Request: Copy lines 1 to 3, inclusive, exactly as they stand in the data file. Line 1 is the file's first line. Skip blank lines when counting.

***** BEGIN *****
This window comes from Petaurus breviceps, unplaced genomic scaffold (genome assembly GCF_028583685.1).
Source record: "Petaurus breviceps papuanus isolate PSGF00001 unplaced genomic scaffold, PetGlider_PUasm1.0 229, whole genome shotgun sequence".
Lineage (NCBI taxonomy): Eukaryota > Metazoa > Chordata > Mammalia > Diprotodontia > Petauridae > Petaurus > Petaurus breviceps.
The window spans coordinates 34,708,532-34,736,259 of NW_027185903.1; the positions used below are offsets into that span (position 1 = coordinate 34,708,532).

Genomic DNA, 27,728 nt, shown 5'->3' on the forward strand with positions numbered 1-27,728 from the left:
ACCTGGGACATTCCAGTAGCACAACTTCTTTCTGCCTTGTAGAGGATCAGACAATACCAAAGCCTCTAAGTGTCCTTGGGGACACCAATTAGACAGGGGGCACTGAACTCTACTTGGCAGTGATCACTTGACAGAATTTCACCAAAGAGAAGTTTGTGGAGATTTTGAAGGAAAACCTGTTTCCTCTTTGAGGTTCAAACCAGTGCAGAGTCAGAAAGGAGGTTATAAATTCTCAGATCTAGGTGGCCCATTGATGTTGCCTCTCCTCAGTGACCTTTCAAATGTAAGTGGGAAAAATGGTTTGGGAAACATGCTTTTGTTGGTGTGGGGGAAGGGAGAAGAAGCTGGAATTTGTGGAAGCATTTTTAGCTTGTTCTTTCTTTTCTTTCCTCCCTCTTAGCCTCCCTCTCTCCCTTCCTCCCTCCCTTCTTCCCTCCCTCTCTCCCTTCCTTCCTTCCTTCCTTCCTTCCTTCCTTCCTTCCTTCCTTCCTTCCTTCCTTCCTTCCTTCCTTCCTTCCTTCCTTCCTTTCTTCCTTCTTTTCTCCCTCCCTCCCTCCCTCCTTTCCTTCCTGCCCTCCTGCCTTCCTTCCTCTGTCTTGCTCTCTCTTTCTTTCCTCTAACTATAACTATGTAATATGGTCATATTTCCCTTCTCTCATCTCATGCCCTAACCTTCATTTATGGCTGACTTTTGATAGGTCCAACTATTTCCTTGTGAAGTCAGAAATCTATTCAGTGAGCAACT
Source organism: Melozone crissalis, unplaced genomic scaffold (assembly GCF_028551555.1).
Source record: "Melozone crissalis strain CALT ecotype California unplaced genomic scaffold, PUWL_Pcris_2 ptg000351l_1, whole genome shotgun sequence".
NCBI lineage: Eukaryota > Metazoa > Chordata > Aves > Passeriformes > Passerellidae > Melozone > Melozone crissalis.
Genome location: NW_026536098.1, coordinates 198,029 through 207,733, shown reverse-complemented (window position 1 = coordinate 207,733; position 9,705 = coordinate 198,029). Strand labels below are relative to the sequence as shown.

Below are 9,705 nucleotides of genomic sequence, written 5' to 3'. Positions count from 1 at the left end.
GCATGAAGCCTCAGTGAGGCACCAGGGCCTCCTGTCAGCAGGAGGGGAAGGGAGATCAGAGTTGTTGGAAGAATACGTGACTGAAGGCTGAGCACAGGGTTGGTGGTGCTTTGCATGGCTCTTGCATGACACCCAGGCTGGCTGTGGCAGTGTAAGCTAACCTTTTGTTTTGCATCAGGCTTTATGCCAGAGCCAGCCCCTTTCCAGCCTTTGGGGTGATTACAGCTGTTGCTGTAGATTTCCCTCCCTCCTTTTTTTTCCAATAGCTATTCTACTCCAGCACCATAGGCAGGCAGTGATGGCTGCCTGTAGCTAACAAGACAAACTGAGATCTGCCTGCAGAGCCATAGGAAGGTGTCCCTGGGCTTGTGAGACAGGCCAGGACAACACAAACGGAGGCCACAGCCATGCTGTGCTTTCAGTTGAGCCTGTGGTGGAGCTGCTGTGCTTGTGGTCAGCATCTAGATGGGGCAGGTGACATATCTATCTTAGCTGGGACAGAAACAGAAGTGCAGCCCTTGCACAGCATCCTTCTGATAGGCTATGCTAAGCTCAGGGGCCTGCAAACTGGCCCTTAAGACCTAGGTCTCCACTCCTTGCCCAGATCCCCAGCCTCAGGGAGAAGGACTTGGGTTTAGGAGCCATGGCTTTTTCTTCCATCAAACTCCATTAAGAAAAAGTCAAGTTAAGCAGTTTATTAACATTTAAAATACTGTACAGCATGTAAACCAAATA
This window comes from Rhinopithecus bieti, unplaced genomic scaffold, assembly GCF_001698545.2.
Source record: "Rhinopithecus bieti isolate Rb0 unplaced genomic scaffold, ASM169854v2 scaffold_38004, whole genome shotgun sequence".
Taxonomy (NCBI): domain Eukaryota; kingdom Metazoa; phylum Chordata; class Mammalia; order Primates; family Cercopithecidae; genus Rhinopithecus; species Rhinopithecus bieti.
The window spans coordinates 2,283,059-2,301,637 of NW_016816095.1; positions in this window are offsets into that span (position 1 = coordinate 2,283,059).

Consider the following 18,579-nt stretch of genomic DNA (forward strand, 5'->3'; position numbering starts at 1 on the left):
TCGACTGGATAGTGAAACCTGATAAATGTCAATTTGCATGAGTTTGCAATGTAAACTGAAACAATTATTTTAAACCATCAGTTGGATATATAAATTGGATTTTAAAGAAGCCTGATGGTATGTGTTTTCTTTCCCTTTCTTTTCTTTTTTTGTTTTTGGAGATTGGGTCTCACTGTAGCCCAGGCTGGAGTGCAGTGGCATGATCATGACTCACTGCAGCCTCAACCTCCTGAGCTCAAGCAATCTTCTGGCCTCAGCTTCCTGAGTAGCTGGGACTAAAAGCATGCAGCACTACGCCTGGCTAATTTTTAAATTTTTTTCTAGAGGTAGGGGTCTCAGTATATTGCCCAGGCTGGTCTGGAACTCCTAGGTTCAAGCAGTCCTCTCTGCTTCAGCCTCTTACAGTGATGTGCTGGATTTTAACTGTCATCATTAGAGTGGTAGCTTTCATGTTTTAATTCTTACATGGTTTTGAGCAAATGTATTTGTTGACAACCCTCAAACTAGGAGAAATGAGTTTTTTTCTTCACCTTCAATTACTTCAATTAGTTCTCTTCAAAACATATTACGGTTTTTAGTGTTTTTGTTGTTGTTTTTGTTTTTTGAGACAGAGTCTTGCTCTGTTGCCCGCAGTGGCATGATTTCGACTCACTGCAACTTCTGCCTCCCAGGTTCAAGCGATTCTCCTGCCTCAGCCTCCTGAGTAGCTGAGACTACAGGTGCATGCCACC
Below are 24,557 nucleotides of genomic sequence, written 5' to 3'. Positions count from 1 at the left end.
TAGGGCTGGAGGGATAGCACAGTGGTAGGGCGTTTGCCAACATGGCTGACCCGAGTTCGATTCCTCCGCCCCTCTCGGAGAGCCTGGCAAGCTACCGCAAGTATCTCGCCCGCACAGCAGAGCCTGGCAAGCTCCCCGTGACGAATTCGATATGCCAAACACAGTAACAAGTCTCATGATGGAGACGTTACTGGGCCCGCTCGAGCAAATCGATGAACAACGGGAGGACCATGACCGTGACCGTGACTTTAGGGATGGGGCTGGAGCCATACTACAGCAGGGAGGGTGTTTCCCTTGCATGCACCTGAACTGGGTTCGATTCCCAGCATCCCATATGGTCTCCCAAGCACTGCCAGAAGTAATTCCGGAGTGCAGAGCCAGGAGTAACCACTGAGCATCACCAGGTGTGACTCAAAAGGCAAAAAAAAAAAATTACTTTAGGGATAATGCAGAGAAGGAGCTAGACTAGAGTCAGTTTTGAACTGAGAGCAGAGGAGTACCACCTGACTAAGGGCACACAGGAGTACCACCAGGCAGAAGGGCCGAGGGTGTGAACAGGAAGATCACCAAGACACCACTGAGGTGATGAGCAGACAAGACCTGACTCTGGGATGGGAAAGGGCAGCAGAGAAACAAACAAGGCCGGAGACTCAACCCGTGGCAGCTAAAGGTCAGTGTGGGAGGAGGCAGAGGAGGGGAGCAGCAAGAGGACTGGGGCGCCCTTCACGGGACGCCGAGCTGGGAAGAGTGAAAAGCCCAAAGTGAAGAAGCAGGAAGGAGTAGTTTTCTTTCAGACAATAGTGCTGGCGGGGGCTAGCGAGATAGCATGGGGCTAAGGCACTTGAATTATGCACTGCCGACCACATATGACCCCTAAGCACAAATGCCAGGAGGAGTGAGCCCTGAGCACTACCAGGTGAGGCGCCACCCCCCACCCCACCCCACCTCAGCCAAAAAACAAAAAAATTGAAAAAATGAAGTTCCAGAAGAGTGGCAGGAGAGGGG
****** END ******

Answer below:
This window comes from Petaurus breviceps, unplaced genomic scaffold (genome assembly GCF_028583685.1).
Source record: "Petaurus breviceps papuanus isolate PSGF00001 unplaced genomic scaffold, PetGlider_PUasm1.0 229, whole genome shotgun sequence".
Lineage (NCBI taxonomy): Eukaryota > Metazoa > Chordata > Mammalia > Diprotodontia > Petauridae > Petaurus > Petaurus breviceps.